Perhaps the biggest challenge for migrant workers, however, is of finding, obtaining and documenting work. The pressure to find and accept work quickly is enormous: most Kyrgyzstani migrant workers incur debts to reach their destination, and have little in the way of reserves to support them while they look for work. In such a situation, many first-time migrants, especially those with limited knowledge of Russian and dependent upon acquaintances to find work will accept work that informal, uncontracted, untaxed and hence invisible to the state. Many employers are reluctant to register employees because of the higher taxes they are liable for hiring migrant workers. At the same time, quotas for migrant work have been reduced as a result of the financial crisis and a Moscow government under pressure not to give “local” jobs to foreign hands. Work permits, legally required if a migrant is to remain in the country beyond the 3 months permitted without a visa, have thus become costly commodities, obtainable on the open market last summer of 2010 for about the same price (between 12,000 and 20,000 roubles) as the average monthly wage. Many migrant workers, unsurprisingly, get by with none; or resort to fakes. Others rely on intermediaries or commercial firms to obtain documents that are, at least formally, ‘authentic’.
Herein, however, lies the rub. For as with the residence registration, there are few independent ways of telling whether the permit that has been issued is “clean” or “fake”. “Fake” work permits often look uncannily like the real thing; and migrant workers are often unaware of the real status of their document, since it has been obtained through one or more intermediary. Moreover, a document often starts out as one thing, but then “becomes” the other, as commercial companies increase their share of a limited quota of work permits by issuing what ought to be a unique identifying number to multiple permit holders. The unfortunate employee only finds out that their document has been ascribed to a different person – if it carries a different “identity” – if and when they are stopped by the police and find that their permit no longer documents them.
There are mechanisms, of course, for getting around such uncertainties, just as there are mechanisms for ensuring that a 3-room flat intended for a single family in fact comes to host 20 or 30 people. Usually these mechanisms involve informal payments to state officials – “cigarette money” as it is often called, to the local uchastkovyi policeman – the lowest level in a pyramid of informal payments. But the pervasive uncertainty generated by the proliferation of fakes profoundly mediates experiences of the city, and of the possibility of feeling ‘at home’ outside one’s immediate accommodation. Many migrant workers speak of having specific and highly coordinated routes and routines: knowing parts of the city that are ‘safe’ and districts in which their own unfamiliarity and the lack of acquaintances amongst the local police force render them vulnerable to arbitrary document checks. Deportations, whilst not common, are frequent enough for every migrant worker to know someone who had been unceremoniously deported from Russia. They thus represented a very real risk; particularly at times when terrorist threat gives ‘securitization’ a distinctly racialised twist.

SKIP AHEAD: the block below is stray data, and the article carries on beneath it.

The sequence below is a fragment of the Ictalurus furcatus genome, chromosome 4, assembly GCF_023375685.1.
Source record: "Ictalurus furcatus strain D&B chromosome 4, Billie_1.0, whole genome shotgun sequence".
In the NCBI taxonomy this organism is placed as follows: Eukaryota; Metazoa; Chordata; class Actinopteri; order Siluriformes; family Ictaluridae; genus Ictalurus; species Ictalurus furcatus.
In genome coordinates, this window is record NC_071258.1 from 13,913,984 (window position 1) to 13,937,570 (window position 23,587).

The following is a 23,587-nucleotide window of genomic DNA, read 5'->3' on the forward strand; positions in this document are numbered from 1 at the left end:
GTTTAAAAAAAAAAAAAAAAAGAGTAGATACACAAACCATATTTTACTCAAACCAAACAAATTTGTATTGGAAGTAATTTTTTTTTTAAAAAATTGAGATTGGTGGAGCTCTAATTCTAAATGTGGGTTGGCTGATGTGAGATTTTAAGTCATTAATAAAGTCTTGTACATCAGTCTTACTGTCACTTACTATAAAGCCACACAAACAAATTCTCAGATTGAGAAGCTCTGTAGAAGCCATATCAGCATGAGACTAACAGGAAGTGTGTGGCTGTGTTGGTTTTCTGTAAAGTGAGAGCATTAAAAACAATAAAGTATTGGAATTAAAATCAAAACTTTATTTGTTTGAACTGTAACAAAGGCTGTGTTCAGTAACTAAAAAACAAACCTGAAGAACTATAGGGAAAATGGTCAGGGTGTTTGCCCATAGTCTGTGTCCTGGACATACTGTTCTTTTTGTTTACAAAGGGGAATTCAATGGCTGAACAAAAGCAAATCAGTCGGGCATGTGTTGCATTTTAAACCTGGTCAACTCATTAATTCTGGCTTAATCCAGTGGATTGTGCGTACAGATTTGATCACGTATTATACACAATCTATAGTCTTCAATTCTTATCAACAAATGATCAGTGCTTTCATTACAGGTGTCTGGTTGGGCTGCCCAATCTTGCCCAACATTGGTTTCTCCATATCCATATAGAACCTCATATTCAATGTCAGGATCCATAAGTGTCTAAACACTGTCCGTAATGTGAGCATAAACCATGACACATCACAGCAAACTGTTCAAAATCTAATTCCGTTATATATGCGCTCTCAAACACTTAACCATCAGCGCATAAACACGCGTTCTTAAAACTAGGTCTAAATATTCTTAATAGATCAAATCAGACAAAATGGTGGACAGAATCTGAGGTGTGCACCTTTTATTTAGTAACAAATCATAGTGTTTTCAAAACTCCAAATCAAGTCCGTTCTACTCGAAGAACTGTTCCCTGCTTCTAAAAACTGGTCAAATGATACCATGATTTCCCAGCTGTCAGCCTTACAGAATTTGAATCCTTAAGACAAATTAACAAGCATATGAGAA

Such realities should give us pause when we hear about raids on ‘hidden’ accommodation of the kind discovered 15 metres below a Moscow factory and of the ‘illegals’ living and sleeping in shifts inside. Migrant life in Moscow is a struggle to remain legally visible, to find and maintain work, to find shelter and above all to save enough money to support family members back home. The tendency for nelegal to equate “migrant worker”—a term so pervasive in contemporary pubic discourse in Russia that it is rarely used with the noun that it qualifies, migrant—has a doubly pernicious effect. It serves, on the one hand, to equate the person with an administrative status: this person is not merely in administrative violation, but ‘illegal’ in all dimensions of their being. But it also has the effect of eliding the bigger and much more complex questions of political economy in the former Soviet space which have made the states of Central Asia some of the most remittance-dependent in the world, and which mean that migrant labour in Russia remains, for the most part, uncontracted, precarious and vulnerable to sudden termination.
Originally published on OpenDemocracy.net.